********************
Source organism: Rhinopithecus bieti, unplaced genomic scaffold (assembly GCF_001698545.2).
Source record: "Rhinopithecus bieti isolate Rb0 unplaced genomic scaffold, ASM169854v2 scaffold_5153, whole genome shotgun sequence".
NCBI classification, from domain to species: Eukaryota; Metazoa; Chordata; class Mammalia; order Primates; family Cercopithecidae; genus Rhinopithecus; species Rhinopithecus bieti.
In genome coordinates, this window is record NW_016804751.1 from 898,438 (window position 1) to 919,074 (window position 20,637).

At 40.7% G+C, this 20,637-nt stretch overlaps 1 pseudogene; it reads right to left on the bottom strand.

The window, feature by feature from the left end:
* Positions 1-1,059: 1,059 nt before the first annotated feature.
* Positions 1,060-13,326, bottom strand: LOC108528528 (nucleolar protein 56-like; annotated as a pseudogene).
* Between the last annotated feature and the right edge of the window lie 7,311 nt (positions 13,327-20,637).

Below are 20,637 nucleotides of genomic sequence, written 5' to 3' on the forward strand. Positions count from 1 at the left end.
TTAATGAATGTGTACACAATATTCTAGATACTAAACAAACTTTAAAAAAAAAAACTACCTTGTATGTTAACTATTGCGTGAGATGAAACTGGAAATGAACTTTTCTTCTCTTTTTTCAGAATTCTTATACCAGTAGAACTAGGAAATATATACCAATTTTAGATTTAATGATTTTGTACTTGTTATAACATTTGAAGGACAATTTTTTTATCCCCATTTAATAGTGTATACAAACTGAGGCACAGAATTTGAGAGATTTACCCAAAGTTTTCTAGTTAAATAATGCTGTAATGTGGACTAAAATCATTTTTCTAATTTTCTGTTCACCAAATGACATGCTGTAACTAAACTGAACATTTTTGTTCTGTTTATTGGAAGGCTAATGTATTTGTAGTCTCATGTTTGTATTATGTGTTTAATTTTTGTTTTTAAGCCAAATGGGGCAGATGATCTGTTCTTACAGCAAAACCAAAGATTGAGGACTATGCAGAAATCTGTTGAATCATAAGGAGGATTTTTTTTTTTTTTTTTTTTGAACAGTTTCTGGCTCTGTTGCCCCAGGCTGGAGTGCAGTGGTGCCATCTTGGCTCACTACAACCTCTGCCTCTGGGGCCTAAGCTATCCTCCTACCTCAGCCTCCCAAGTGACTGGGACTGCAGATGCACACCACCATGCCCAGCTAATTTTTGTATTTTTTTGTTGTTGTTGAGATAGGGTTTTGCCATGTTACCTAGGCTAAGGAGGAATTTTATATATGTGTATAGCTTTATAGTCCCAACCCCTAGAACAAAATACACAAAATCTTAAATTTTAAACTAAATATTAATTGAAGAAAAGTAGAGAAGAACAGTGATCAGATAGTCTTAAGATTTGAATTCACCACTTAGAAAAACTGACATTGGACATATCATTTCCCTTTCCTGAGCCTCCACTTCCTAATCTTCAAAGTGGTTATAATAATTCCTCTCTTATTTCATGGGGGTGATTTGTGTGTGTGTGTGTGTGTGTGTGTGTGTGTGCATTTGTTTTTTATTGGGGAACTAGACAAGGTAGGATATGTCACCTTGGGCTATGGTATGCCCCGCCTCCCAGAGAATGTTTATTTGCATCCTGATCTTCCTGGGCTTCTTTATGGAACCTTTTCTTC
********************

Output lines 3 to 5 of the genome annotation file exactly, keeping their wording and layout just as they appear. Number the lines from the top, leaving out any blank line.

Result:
NCBI classification, from domain to species: Eukaryota; Metazoa; Chordata; class Mammalia; order Primates; family Cercopithecidae; genus Rhinopithecus; species Rhinopithecus bieti.
In genome coordinates, this window is record NW_016804751.1 from 898,438 (window position 1) to 919,074 (window position 20,637).

At 40.7% G+C, this 20,637-nt stretch overlaps 1 pseudogene; it reads right to left on the bottom strand.